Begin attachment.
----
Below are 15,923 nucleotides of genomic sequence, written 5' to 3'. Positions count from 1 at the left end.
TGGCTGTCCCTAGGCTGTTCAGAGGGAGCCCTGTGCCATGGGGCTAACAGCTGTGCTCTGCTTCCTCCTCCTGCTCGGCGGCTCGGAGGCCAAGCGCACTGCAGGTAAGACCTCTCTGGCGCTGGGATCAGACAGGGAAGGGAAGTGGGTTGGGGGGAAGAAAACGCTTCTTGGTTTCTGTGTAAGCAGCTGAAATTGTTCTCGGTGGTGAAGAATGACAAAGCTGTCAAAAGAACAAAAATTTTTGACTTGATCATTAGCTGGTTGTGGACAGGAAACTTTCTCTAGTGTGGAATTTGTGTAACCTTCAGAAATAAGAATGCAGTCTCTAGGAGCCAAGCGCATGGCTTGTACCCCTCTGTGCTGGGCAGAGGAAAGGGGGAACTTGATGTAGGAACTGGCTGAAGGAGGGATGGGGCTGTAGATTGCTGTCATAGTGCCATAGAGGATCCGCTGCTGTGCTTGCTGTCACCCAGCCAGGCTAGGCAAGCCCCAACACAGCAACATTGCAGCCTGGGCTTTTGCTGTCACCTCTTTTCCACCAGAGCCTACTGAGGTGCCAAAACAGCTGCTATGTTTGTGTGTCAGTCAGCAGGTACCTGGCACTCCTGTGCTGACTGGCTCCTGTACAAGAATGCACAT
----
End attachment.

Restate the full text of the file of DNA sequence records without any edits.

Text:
Below are 15,923 nucleotides of genomic sequence, written 5' to 3'. Positions count from 1 at the left end.
TGGCTGTCCCTAGGCTGTTCAGAGGGAGCCCTGTGCCATGGGGCTAACAGCTGTGCTCTGCTTCCTCCTCCTGCTCGGCGGCTCGGAGGCCAAGCGCACTGCAGGTAAGACCTCTCTGGCGCTGGGATCAGACAGGGAAGGGAAGTGGGTTGGGGGGAAGAAAACGCTTCTTGGTTTCTGTGTAAGCAGCTGAAATTGTTCTCGGTGGTGAAGAATGACAAAGCTGTCAAAAGAACAAAAATTTTTGACTTGATCATTAGCTGGTTGTGGACAGGAAACTTTCTCTAGTGTGGAATTTGTGTAACCTTCAGAAATAAGAATGCAGTCTCTAGGAGCCAAGCGCATGGCTTGTACCCCTCTGTGCTGGGCAGAGGAAAGGGGGAACTTGATGTAGGAACTGGCTGAAGGAGGGATGGGGCTGTAGATTGCTGTCATAGTGCCATAGAGGATCCGCTGCTGTGCTTGCTGTCACCCAGCCAGGCTAGGCAAGCCCCAACACAGCAACATTGCAGCCTGGGCTTTTGCTGTCACCTCTTTTCCACCAGAGCCTACTGAGGTGCCAAAACAGCTGCTATGTTTGTGTGTCAGTCAGCAGGTACCTGGCACTCCTGTGCTGACTGGCTCCTGTACAAGAATGCACAT